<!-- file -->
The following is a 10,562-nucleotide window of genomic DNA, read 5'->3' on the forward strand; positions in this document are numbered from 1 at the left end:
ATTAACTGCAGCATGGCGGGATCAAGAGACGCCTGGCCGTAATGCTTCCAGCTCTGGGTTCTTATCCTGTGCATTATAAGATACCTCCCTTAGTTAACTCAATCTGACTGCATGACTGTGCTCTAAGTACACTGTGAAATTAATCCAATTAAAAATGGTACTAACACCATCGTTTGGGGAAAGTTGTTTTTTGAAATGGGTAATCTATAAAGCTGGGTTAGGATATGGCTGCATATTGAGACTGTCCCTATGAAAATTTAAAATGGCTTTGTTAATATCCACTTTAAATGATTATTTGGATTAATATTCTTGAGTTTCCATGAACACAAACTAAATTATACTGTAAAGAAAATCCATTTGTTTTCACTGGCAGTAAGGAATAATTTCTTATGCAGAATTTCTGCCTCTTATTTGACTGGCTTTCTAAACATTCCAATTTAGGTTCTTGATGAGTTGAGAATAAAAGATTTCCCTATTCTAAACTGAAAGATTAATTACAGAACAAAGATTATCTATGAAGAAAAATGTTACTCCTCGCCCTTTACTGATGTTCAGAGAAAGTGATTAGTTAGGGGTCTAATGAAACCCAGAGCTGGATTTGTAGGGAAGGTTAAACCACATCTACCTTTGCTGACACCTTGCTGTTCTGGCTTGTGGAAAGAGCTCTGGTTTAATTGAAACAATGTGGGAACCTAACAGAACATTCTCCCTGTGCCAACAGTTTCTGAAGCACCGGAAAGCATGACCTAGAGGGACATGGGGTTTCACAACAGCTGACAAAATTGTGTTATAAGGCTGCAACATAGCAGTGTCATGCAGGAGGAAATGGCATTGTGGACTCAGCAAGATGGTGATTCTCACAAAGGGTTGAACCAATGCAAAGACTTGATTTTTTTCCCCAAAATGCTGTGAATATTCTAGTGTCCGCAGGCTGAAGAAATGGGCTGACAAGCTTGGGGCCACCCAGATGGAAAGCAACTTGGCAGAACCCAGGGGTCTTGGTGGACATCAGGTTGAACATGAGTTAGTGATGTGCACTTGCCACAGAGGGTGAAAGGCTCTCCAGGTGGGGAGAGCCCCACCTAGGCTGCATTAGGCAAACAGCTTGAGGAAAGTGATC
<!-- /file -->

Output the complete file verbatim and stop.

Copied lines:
The following is a 10,562-nucleotide window of genomic DNA, read 5'->3' on the forward strand; positions in this document are numbered from 1 at the left end:
ATTAACTGCAGCATGGCGGGATCAAGAGACGCCTGGCCGTAATGCTTCCAGCTCTGGGTTCTTATCCTGTGCATTATAAGATACCTCCCTTAGTTAACTCAATCTGACTGCATGACTGTGCTCTAAGTACACTGTGAAATTAATCCAATTAAAAATGGTACTAACACCATCGTTTGGGGAAAGTTGTTTTTTGAAATGGGTAATCTATAAAGCTGGGTTAGGATATGGCTGCATATTGAGACTGTCCCTATGAAAATTTAAAATGGCTTTGTTAATATCCACTTTAAATGATTATTTGGATTAATATTCTTGAGTTTCCATGAACACAAACTAAATTATACTGTAAAGAAAATCCATTTGTTTTCACTGGCAGTAAGGAATAATTTCTTATGCAGAATTTCTGCCTCTTATTTGACTGGCTTTCTAAACATTCCAATTTAGGTTCTTGATGAGTTGAGAATAAAAGATTTCCCTATTCTAAACTGAAAGATTAATTACAGAACAAAGATTATCTATGAAGAAAAATGTTACTCCTCGCCCTTTACTGATGTTCAGAGAAAGTGATTAGTTAGGGGTCTAATGAAACCCAGAGCTGGATTTGTAGGGAAGGTTAAACCACATCTACCTTTGCTGACACCTTGCTGTTCTGGCTTGTGGAAAGAGCTCTGGTTTAATTGAAACAATGTGGGAACCTAACAGAACATTCTCCCTGTGCCAACAGTTTCTGAAGCACCGGAAAGCATGACCTAGAGGGACATGGGGTTTCACAACAGCTGACAAAATTGTGTTATAAGGCTGCAACATAGCAGTGTCATGCAGGAGGAAATGGCATTGTGGACTCAGCAAGATGGTGATTCTCACAAAGGGTTGAACCAATGCAAAGACTTGATTTTTTTCCCCAAAATGCTGTGAATATTCTAGTGTCCGCAGGCTGAAGAAATGGGCTGACAAGCTTGGGGCCACCCAGATGGAAAGCAACTTGGCAGAACCCAGGGGTCTTGGTGGACATCAGGTTGAACATGAGTTAGTGATGTGCACTTGCCACAGAGGGTGAAAGGCTCTCCAGGTGGGGAGAGCCCCACCTAGGCTGCATTAGGCAAACAGCTTGAGGAAAGTGATC